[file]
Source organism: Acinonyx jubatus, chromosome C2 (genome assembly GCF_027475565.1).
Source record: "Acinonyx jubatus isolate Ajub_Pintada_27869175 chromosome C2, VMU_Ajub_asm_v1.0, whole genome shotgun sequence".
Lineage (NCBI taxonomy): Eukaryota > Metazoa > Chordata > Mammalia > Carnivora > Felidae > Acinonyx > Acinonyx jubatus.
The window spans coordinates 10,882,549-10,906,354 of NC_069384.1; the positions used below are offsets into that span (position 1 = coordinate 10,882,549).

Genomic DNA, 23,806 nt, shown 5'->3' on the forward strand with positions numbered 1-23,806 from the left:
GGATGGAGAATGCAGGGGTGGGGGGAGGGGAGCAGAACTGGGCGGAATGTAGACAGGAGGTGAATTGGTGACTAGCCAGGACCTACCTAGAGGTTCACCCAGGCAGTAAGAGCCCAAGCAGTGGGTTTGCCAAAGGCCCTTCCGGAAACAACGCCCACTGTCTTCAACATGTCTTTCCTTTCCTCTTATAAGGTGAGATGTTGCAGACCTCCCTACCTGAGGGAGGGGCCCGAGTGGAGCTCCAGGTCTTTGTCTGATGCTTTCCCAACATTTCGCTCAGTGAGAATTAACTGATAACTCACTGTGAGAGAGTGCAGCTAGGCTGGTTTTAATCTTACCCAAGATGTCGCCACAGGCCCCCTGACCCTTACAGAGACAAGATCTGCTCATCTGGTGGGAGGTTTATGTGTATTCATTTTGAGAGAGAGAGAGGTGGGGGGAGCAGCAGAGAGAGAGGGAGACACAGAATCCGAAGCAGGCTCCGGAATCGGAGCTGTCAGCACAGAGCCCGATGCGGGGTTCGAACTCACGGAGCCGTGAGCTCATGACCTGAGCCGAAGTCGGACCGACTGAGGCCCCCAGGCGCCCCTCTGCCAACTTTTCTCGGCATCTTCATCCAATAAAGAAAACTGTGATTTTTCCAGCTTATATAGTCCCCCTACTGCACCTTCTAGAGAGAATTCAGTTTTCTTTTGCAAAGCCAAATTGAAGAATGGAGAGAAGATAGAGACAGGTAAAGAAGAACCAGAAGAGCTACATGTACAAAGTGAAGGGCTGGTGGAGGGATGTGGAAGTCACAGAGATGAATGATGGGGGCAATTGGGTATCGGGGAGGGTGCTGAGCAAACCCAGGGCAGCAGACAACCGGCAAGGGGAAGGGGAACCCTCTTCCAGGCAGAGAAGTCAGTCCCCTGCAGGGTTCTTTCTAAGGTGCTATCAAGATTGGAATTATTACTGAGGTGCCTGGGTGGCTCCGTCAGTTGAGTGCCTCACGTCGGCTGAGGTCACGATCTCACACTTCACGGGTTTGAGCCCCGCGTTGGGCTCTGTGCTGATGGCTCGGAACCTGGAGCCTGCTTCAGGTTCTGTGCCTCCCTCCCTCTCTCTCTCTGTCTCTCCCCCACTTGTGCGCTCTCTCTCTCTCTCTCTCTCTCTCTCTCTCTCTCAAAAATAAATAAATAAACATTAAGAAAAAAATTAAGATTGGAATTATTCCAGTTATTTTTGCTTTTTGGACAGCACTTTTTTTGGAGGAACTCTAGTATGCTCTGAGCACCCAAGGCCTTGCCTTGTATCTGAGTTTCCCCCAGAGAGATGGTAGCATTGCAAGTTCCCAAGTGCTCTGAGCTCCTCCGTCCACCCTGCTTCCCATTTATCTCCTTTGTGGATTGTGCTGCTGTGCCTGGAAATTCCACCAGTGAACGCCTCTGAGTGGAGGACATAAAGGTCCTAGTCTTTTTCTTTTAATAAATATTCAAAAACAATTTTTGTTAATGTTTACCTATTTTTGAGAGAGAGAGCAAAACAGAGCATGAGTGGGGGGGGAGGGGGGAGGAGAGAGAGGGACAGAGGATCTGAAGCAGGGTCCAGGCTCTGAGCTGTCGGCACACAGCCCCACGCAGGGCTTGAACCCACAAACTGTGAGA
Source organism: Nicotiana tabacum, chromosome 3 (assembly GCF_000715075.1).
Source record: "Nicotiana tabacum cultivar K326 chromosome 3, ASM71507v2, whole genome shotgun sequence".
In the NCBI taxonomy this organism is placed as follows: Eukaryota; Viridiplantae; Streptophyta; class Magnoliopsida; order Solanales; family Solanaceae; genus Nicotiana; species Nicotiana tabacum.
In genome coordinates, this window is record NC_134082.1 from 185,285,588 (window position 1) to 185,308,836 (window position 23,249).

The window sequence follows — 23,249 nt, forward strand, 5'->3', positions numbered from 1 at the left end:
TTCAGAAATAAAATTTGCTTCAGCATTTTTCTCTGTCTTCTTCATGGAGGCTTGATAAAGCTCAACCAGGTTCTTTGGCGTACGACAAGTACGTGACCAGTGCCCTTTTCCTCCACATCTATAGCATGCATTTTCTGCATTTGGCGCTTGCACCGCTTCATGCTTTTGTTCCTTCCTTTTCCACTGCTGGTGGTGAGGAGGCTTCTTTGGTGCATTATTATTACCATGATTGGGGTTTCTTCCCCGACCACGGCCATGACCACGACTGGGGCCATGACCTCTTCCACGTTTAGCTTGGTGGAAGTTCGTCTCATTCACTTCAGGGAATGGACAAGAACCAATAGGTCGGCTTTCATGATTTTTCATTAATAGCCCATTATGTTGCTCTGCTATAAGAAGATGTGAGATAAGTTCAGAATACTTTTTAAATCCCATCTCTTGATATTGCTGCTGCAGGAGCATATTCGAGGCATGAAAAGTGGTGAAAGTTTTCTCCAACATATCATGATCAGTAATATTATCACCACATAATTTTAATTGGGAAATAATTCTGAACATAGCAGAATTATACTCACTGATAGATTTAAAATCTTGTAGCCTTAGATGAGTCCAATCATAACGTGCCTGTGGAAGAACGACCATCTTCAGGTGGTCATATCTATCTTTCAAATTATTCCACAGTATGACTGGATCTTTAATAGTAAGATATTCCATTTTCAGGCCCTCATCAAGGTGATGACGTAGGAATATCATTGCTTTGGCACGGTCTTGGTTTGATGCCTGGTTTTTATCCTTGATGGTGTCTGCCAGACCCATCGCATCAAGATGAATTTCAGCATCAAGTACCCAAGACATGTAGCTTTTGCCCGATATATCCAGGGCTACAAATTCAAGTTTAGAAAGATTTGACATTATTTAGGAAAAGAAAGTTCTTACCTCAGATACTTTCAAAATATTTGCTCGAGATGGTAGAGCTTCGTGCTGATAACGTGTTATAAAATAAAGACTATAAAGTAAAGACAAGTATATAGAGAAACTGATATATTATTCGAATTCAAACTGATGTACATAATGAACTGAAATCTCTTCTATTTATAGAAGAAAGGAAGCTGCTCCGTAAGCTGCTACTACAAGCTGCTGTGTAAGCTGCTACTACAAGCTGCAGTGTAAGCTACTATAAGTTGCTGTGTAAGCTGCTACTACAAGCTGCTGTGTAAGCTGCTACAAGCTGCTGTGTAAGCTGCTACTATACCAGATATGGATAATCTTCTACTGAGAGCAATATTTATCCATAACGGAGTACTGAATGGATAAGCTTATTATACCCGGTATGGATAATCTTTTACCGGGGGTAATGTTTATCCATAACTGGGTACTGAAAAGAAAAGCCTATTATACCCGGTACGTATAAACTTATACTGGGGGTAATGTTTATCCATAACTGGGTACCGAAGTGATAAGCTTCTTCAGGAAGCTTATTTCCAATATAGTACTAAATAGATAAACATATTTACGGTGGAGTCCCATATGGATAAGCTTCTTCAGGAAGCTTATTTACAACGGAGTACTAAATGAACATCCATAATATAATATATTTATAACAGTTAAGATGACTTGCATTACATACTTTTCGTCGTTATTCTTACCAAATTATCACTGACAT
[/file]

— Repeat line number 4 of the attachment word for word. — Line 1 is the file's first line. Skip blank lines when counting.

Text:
The window spans coordinates 10,882,549-10,906,354 of NC_069384.1; the positions used below are offsets into that span (position 1 = coordinate 10,882,549).